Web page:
Do not take chances with luck regarding endodontics
While luck may come in handy at the casino or racetrack, luck is not a word to associate with endodontics.
by Richard Mounce, DDS
For more on this topic, go to www.dentaleconomics.com and search using the following key words: surgical operating microscope, irrigation regimen, case referral, coronal seal, rubber dam, RNT instruments.
While luck may come in handy at the casino or racetrack, luck is not a word to associate with endodontics. Performing root canal treatment should never depend on luck, as the treatment should be well planned and executed based on sound literature-based principles and strategies. The principles are:
1) Using the surgical operating microscope (SOM) (Global Surgical, St. Louis, Mo.). There is no substitute for the lighting, magnification, and visualization this instrument provides. An entry-level microscope costs approximately $12,000 to $13,000. The SOM can be used for all phases of dentistry and is not simply an endodontic instrument. Despite the advocacy of some for loupes, they are second best compared to an SOM.
2) Choosing the correct irrigation regimen for each case. Irrigation should be tailored to the clinical indication. Vital cases require sodium hypochlorite, retreatment cases require 2% chlorhexidine, and removal of the smear layer is performed with a liquid EDTA solution such as SmearClear (SybronEndo, Orange, Calif.). Necrotic teeth can be irrigated with sodium hypochlorite, 2% chlorhexidine, or both. In any event, irrigation is optimally heated and activated in some way, be it ultrasonically or through other means. Irrigants should be constantly refreshed and worked into the apical regions of the canal through the insertion of hand and rotary files, in addition to the activation described above.
3) Using RNT instruments with the correct tactile control and in the correct sequence. Despite their existence for almost two decades, the strategies for safe clinical use of RNT still confuse some clinicians. In the most general terms, these instruments are used with minimal apical pressure, after the creation of a glide path wherein the canal is enlarged to at least a number 15 hand file first, in the presence of copious irrigation and frequent recapitulation, and used crown down, from large tapers to small, or big instruments to small. In my hands, the state-of-the-art system for canal preparation is the Twisted File (SybronEndo, Orange, CA). This file has an unprecedented ability to prepare an entire canal in one to two instruments to tapers such as .10 and .08 along the entire length of the canal to the minor constriction of the apical foramen, a capability never before possible.
4) Placing an adequate postendodontic coronal seal. Endodontic literature conclusively correlates clinical success with the placement of both early and adequate coronal seal. The optimal time to place the coronal seal is at obturation under the SOM and the rubber dam. This is when the tooth is clean and dry and the patient is numb, and significant time can be saved if the coronal seal is placed without delay. Some other advantages of providing early coronal seal include fewer appointments and less chance of an iatrogenic event by eliminating the second access into the tooth.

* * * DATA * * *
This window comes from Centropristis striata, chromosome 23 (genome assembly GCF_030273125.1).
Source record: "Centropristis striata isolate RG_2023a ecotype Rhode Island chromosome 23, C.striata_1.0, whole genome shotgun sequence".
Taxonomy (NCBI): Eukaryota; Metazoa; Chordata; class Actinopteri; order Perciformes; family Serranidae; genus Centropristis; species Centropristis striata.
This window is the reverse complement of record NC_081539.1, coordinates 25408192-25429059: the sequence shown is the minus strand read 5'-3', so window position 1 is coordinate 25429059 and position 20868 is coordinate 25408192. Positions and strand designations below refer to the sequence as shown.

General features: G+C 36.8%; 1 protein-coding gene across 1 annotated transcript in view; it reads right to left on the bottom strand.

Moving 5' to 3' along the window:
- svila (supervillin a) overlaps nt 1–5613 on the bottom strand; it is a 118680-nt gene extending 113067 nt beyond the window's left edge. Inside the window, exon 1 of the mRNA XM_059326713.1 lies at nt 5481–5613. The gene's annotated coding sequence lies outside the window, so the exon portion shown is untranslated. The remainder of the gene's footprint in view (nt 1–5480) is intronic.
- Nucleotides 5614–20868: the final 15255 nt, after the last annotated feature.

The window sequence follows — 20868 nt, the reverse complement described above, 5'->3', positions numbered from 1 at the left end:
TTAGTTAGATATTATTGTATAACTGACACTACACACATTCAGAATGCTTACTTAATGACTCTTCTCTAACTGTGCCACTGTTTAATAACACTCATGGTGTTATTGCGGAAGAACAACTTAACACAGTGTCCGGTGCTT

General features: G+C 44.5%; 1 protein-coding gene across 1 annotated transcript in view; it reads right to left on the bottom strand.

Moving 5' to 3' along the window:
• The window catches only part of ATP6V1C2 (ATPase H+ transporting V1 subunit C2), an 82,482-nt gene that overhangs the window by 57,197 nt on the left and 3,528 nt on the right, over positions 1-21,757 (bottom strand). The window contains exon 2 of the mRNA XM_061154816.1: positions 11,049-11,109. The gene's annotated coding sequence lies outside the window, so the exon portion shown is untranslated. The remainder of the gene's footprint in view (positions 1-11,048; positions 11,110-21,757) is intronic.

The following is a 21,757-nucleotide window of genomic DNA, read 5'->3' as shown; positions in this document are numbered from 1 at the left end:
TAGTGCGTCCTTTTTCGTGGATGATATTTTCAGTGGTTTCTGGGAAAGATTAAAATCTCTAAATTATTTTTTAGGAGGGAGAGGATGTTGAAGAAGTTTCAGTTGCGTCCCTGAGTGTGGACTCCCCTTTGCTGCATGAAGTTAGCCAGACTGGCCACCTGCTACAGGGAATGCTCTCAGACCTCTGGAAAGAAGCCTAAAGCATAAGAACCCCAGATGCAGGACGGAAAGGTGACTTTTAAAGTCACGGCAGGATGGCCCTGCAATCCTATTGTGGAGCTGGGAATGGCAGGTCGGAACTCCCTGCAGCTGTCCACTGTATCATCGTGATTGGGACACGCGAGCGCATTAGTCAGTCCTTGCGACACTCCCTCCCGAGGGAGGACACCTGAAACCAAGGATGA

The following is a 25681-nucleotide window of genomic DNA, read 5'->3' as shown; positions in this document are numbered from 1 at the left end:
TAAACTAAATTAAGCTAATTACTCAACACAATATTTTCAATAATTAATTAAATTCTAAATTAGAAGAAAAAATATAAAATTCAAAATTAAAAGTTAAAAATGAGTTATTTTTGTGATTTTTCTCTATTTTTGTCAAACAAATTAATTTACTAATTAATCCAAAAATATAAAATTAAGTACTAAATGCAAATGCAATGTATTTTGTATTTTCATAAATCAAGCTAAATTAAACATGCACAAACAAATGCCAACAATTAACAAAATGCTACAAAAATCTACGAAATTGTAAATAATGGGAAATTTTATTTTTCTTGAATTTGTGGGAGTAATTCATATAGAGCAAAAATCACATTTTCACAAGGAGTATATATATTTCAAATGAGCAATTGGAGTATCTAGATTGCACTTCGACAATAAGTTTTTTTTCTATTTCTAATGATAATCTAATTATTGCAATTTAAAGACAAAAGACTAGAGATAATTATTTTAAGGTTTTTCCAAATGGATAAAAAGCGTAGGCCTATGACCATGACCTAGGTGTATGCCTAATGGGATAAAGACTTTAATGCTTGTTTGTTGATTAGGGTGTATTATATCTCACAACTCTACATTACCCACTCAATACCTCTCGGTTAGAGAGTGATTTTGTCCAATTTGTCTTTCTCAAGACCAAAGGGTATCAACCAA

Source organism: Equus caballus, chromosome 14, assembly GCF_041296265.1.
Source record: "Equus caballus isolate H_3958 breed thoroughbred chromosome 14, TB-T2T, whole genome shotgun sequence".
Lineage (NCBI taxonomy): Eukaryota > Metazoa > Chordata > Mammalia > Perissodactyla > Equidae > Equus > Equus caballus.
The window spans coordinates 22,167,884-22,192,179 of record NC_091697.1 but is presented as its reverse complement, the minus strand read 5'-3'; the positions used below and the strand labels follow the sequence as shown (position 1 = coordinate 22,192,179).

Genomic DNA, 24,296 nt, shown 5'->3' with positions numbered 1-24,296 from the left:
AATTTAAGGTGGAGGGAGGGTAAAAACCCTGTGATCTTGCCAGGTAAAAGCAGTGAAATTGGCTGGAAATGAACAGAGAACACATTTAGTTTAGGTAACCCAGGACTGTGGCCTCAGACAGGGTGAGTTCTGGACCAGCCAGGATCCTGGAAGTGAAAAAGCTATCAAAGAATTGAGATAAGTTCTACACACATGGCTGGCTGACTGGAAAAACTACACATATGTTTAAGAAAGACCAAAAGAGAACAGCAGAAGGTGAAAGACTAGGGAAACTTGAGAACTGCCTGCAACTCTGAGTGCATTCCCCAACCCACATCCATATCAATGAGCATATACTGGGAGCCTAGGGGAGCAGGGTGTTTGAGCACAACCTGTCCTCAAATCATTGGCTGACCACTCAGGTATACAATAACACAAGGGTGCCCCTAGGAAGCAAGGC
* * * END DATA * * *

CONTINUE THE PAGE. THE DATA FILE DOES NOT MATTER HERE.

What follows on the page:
5) Referring the case when necessary. If ever the clinician does not have the time, materials, equipment or training to create an excellent result, the case should be referred to a specialist. The best chance for an excellent result is the first access into the tooth, and it should be optimized. The attitude that a patient can be referred later if a case becomes unwieldy is counterproductive for all parties.
6) Planning enough time to create the desired result. Treatment based on speed over excellence will diminish the potential for excellent results. Recently I read a clinical article that espoused the virtues of 10-minute anterior root canals and 20-minute molar treatment. While such a recommendation can fill an entire article, it does not recommend the time needed to perform the treatment to the highest level. There are not multiple ethical or legal standards of care; there is one standard of care for endodontists and general practitioners. Arguing for lesser materials or methods in the interest of saving time, and viewing profitability as the sole objective of treatment, dishonors the patient and creates the potential for iatrogenic issues.
Creating excellent results is predictable. I recommend a surgical operating microscope, optimal irrigation, correct tactile control of RNT instruments, placement of an adequate and early postendodontic coronal seal, and early referral as needed.
Dr. Mounce offers intensive customized endodontic single-day training programs in his office for groups of one to two doctors. For information, contact Dennis at 360-891-9111 or write RichardMounce@MounceEndo.com. Dr. Mounce lectures globally and is widely published. He is in private practice in endodontics in Vancouver, Wash.